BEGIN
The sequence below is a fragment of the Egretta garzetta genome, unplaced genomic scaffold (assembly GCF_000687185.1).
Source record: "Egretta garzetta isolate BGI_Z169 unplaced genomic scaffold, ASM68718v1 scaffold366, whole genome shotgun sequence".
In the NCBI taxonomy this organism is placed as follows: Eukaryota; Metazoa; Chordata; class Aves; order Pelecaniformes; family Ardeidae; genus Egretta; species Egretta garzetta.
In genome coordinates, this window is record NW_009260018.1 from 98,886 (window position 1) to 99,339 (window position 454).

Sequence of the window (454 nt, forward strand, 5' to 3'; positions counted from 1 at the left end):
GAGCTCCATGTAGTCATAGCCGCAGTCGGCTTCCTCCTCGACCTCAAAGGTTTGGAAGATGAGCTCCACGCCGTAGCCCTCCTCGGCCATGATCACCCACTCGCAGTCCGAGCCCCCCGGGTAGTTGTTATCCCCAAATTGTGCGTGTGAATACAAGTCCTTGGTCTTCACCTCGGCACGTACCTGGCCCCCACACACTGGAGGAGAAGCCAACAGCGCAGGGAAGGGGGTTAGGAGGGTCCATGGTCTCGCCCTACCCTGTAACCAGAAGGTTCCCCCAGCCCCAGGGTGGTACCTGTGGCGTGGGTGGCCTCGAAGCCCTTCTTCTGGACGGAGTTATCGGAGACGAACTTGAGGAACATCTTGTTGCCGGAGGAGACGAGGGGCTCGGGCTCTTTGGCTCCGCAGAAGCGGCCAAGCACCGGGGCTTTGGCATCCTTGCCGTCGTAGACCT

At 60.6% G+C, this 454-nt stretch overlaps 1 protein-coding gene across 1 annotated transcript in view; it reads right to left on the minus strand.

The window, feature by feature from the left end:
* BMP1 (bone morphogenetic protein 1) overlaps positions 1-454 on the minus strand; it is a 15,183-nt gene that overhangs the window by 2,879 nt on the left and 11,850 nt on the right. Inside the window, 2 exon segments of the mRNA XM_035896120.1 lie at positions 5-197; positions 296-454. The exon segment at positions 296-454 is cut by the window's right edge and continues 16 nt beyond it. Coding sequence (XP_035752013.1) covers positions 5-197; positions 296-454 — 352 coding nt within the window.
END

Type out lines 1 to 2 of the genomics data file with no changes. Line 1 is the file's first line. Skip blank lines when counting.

The sequence below is a fragment of the Egretta garzetta genome, unplaced genomic scaffold (assembly GCF_000687185.1).
Source record: "Egretta garzetta isolate BGI_Z169 unplaced genomic scaffold, ASM68718v1 scaffold366, whole genome shotgun sequence".